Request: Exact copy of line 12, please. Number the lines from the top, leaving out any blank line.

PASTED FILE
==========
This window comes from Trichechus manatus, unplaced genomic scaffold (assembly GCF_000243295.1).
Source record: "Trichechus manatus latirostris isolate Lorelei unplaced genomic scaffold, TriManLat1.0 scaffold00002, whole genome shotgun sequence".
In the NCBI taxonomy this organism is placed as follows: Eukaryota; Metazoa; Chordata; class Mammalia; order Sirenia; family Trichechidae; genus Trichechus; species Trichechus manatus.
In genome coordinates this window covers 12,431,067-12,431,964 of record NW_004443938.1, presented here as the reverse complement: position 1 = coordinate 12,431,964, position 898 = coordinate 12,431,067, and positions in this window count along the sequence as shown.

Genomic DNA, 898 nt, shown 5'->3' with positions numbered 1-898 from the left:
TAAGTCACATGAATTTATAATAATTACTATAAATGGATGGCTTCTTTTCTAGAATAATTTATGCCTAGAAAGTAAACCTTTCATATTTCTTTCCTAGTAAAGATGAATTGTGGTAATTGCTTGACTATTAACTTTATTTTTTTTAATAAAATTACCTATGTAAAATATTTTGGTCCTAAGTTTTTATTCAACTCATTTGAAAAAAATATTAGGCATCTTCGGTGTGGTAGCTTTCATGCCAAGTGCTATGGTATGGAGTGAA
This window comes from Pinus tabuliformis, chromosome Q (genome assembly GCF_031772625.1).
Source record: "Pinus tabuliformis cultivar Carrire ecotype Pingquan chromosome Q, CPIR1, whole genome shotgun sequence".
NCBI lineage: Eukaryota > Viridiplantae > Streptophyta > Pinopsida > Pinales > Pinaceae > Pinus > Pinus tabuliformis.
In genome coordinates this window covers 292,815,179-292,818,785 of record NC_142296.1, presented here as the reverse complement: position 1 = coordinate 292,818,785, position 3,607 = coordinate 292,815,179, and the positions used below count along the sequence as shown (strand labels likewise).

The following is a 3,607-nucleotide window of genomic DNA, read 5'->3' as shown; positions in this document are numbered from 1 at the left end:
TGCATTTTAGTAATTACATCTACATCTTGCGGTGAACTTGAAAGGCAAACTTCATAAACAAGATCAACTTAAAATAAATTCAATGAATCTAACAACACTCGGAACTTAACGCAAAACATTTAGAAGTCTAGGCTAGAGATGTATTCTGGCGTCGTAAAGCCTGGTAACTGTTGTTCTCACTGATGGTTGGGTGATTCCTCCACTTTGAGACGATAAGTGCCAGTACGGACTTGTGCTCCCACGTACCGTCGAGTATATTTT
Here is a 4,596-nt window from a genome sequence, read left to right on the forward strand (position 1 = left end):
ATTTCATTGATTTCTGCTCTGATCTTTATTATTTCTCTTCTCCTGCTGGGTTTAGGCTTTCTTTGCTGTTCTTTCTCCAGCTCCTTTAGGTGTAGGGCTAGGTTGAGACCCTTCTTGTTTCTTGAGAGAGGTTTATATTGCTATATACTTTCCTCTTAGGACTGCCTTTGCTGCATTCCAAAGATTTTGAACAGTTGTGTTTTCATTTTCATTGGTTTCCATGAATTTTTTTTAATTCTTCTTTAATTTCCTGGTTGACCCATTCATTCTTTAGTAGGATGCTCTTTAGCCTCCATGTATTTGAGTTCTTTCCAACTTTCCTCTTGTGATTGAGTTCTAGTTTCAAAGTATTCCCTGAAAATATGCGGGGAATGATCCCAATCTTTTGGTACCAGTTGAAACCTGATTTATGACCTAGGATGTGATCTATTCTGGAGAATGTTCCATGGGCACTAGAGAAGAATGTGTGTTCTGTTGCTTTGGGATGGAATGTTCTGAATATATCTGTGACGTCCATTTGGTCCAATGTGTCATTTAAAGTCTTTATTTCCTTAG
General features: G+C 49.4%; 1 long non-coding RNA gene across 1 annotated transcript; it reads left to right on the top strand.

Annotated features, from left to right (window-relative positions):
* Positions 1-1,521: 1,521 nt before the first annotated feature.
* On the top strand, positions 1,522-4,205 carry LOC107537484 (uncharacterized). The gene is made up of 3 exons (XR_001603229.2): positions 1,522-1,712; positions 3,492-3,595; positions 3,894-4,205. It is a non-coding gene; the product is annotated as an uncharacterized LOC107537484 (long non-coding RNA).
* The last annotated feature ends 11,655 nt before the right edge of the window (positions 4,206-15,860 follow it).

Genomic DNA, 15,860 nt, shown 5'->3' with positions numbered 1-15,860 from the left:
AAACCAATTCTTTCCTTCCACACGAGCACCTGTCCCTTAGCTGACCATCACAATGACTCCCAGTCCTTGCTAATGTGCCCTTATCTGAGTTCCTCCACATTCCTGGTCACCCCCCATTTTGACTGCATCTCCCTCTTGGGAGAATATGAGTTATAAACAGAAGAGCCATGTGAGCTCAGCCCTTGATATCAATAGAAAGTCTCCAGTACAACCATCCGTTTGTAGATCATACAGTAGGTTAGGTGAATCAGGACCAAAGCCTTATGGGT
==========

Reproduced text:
TGCATTTTAGTAATTACATCTACATCTTGCGGTGAACTTGAAAGGCAAACTTCATAAACAAGATCAACTTAAAATAAATTCAATGAATCTAACAACACTCGGAACTTAACGCAAAACATTTAGAAGTCTAGGCTAGAGATGTATTCTGGCGTCGTAAAGCCTGGTAACTGTTGTTCTCACTGATGGTTGGGTGATTCCTCCACTTTGAGACGATAAGTGCCAGTACGGACTTGTGCTCCCACGTACCGTCGAGTATATTTT